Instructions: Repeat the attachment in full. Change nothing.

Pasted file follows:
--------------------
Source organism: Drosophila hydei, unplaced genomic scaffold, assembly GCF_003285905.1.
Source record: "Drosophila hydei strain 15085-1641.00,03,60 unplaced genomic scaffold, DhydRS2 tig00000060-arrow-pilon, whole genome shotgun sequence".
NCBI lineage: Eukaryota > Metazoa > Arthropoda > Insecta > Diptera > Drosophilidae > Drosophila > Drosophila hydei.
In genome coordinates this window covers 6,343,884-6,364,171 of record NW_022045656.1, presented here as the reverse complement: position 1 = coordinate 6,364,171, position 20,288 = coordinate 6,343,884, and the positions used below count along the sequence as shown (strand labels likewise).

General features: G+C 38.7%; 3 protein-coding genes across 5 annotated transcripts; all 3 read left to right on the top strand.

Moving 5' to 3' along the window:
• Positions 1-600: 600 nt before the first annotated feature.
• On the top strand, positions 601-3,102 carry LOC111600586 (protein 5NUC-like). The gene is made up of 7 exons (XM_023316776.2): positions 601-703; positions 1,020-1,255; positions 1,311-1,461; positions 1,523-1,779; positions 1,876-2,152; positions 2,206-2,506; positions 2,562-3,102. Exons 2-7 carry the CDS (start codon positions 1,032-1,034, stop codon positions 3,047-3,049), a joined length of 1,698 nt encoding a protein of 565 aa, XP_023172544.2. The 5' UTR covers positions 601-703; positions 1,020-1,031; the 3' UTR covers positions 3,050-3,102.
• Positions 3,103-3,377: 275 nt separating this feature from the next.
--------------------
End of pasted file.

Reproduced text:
Source organism: Drosophila hydei, unplaced genomic scaffold, assembly GCF_003285905.1.
Source record: "Drosophila hydei strain 15085-1641.00,03,60 unplaced genomic scaffold, DhydRS2 tig00000060-arrow-pilon, whole genome shotgun sequence".
NCBI lineage: Eukaryota > Metazoa > Arthropoda > Insecta > Diptera > Drosophilidae > Drosophila > Drosophila hydei.
In genome coordinates this window covers 6,343,884-6,364,171 of record NW_022045656.1, presented here as the reverse complement: position 1 = coordinate 6,364,171, position 20,288 = coordinate 6,343,884, and the positions used below count along the sequence as shown (strand labels likewise).

General features: G+C 38.7%; 3 protein-coding genes across 5 annotated transcripts; all 3 read left to right on the top strand.

Moving 5' to 3' along the window:
• Positions 1-600: 600 nt before the first annotated feature.
• On the top strand, positions 601-3,102 carry LOC111600586 (protein 5NUC-like). The gene is made up of 7 exons (XM_023316776.2): positions 601-703; positions 1,020-1,255; positions 1,311-1,461; positions 1,523-1,779; positions 1,876-2,152; positions 2,206-2,506; positions 2,562-3,102. Exons 2-7 carry the CDS (start codon positions 1,032-1,034, stop codon positions 3,047-3,049), a joined length of 1,698 nt encoding a protein of 565 aa, XP_023172544.2. The 5' UTR covers positions 601-703; positions 1,020-1,031; the 3' UTR covers positions 3,050-3,102.
• Positions 3,103-3,377: 275 nt separating this feature from the next.